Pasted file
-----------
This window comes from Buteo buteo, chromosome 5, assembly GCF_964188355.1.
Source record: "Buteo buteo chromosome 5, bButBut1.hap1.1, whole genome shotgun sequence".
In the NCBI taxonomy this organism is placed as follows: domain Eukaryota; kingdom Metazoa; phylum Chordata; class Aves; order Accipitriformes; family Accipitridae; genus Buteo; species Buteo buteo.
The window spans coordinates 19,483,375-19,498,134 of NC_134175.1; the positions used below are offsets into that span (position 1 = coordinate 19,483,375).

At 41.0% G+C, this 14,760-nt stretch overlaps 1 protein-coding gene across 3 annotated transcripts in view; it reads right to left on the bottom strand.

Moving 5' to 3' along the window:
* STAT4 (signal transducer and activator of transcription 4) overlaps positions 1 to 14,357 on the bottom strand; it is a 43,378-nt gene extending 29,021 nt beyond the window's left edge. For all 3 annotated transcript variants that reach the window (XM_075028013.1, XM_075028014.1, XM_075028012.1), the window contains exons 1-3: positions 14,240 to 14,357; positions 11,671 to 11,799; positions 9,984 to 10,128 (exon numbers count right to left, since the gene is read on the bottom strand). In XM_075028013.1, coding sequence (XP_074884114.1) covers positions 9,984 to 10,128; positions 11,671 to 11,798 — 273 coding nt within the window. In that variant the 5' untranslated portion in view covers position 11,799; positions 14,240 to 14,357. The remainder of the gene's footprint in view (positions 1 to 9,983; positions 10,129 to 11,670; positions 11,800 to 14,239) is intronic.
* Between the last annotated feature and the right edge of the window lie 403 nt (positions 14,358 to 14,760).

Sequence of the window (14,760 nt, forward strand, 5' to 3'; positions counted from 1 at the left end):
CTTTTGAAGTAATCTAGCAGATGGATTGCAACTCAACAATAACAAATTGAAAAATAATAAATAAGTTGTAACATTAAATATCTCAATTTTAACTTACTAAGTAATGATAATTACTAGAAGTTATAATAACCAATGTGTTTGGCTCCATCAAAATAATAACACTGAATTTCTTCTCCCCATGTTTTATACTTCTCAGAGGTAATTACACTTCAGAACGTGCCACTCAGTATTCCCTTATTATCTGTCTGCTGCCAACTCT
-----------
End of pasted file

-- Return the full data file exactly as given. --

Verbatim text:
This window comes from Buteo buteo, chromosome 5, assembly GCF_964188355.1.
Source record: "Buteo buteo chromosome 5, bButBut1.hap1.1, whole genome shotgun sequence".
In the NCBI taxonomy this organism is placed as follows: domain Eukaryota; kingdom Metazoa; phylum Chordata; class Aves; order Accipitriformes; family Accipitridae; genus Buteo; species Buteo buteo.
The window spans coordinates 19,483,375-19,498,134 of NC_134175.1; the positions used below are offsets into that span (position 1 = coordinate 19,483,375).

At 41.0% G+C, this 14,760-nt stretch overlaps 1 protein-coding gene across 3 annotated transcripts in view; it reads right to left on the bottom strand.

Moving 5' to 3' along the window:
* STAT4 (signal transducer and activator of transcription 4) overlaps positions 1 to 14,357 on the bottom strand; it is a 43,378-nt gene extending 29,021 nt beyond the window's left edge. For all 3 annotated transcript variants that reach the window (XM_075028013.1, XM_075028014.1, XM_075028012.1), the window contains exons 1-3: positions 14,240 to 14,357; positions 11,671 to 11,799; positions 9,984 to 10,128 (exon numbers count right to left, since the gene is read on the bottom strand). In XM_075028013.1, coding sequence (XP_074884114.1) covers positions 9,984 to 10,128; positions 11,671 to 11,798 — 273 coding nt within the window. In that variant the 5' untranslated portion in view covers position 11,799; positions 14,240 to 14,357. The remainder of the gene's footprint in view (positions 1 to 9,983; positions 10,129 to 11,670; positions 11,800 to 14,239) is intronic.
* Between the last annotated feature and the right edge of the window lie 403 nt (positions 14,358 to 14,760).

Sequence of the window (14,760 nt, forward strand, 5' to 3'; positions counted from 1 at the left end):
CTTTTGAAGTAATCTAGCAGATGGATTGCAACTCAACAATAACAAATTGAAAAATAATAAATAAGTTGTAACATTAAATATCTCAATTTTAACTTACTAAGTAATGATAATTACTAGAAGTTATAATAACCAATGTGTTTGGCTCCATCAAAATAATAACACTGAATTTCTTCTCCCCATGTTTTATACTTCTCAGAGGTAATTACACTTCAGAACGTGCCACTCAGTATTCCCTTATTATCTGTCTGCTGCCAACTCT